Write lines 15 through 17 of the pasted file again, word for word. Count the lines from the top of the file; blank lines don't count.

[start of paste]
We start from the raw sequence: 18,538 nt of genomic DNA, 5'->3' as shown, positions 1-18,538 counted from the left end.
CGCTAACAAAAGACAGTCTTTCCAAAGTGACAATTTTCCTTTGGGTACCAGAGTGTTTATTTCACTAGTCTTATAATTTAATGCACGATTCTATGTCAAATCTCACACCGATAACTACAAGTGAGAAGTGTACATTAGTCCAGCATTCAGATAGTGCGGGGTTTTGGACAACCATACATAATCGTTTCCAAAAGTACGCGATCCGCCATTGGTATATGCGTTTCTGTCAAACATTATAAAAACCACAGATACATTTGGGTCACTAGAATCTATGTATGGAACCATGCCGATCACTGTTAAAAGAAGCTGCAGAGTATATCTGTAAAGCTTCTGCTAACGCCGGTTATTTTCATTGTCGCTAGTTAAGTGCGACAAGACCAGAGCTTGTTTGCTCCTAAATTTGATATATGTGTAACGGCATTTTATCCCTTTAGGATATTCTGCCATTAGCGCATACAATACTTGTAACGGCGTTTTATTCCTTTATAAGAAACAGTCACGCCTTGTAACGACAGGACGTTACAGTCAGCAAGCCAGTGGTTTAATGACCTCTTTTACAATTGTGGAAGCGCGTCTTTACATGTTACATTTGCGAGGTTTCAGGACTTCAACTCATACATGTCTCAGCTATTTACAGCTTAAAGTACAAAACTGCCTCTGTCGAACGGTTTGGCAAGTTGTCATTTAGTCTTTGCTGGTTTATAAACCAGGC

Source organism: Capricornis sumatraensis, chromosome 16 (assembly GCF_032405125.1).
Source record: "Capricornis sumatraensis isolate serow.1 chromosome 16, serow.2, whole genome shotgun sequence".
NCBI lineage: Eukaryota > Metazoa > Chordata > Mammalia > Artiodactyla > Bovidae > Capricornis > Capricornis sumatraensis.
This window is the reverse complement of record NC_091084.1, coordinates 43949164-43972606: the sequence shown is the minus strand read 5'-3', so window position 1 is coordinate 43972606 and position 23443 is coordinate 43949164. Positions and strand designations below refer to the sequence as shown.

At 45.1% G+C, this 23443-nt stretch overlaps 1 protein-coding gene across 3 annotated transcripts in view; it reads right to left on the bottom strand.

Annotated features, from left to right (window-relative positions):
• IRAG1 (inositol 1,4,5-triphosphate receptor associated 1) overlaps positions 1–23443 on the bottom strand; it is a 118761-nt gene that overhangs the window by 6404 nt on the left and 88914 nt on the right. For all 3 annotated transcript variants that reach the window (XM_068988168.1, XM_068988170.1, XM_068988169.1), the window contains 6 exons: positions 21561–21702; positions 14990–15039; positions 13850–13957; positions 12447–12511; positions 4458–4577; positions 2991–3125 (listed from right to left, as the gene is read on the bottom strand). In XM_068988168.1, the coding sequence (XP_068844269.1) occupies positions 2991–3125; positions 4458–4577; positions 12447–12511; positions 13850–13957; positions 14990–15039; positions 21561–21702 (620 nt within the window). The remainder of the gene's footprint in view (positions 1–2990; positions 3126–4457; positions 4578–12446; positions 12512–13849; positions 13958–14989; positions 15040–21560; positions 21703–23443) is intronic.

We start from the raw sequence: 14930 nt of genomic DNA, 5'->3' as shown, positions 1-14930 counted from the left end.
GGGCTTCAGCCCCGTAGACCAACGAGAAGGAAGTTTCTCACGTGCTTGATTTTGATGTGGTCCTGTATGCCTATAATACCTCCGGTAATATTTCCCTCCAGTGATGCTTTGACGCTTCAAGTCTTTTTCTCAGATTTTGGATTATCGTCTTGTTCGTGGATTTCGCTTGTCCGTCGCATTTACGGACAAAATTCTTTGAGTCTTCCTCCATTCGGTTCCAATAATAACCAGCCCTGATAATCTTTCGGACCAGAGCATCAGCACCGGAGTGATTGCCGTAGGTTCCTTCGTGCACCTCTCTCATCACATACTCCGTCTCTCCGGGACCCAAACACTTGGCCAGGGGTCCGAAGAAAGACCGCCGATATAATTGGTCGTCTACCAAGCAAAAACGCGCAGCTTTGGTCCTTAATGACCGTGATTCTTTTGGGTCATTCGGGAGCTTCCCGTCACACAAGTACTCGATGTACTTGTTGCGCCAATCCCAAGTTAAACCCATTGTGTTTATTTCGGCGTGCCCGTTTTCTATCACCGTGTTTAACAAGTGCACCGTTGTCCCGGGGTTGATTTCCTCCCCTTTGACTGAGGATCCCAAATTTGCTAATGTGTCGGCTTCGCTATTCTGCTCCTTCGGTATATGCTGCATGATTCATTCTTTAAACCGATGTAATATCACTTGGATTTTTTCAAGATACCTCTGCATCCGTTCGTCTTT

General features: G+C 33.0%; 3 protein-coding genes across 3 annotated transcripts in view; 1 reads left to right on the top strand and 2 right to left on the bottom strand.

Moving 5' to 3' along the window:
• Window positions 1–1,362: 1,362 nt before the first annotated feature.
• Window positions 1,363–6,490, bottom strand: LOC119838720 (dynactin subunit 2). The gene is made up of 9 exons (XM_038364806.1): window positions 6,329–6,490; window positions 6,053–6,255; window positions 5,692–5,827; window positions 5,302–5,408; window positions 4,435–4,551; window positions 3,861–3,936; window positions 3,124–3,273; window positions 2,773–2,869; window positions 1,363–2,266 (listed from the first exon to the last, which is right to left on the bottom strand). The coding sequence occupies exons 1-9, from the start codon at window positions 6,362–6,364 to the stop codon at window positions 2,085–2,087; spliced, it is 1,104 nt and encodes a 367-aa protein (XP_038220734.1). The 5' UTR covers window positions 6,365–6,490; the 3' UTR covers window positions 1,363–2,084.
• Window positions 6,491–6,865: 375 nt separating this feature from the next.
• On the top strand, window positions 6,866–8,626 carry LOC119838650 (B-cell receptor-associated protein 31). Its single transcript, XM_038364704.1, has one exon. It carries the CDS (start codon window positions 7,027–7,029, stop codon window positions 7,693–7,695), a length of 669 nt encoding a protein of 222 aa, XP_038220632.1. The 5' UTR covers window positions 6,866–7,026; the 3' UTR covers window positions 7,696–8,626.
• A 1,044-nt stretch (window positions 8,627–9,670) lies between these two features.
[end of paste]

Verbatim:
• Window positions 1,363–6,490, bottom strand: LOC119838720 (dynactin subunit 2). The gene is made up of 9 exons (XM_038364806.1): window positions 6,329–6,490; window positions 6,053–6,255; window positions 5,692–5,827; window positions 5,302–5,408; window positions 4,435–4,551; window positions 3,861–3,936; window positions 3,124–3,273; window positions 2,773–2,869; window positions 1,363–2,266 (listed from the first exon to the last, which is right to left on the bottom strand). The coding sequence occupies exons 1-9, from the start codon at window positions 6,362–6,364 to the stop codon at window positions 2,085–2,087; spliced, it is 1,104 nt and encodes a 367-aa protein (XP_038220734.1). The 5' UTR covers window positions 6,365–6,490; the 3' UTR covers window positions 1,363–2,084.
• Window positions 6,491–6,865: 375 nt separating this feature from the next.
• On the top strand, window positions 6,866–8,626 carry LOC119838650 (B-cell receptor-associated protein 31). Its single transcript, XM_038364704.1, has one exon. It carries the CDS (start codon window positions 7,027–7,029, stop codon window positions 7,693–7,695), a length of 669 nt encoding a protein of 222 aa, XP_038220632.1. The 5' UTR covers window positions 6,866–7,026; the 3' UTR covers window positions 7,696–8,626.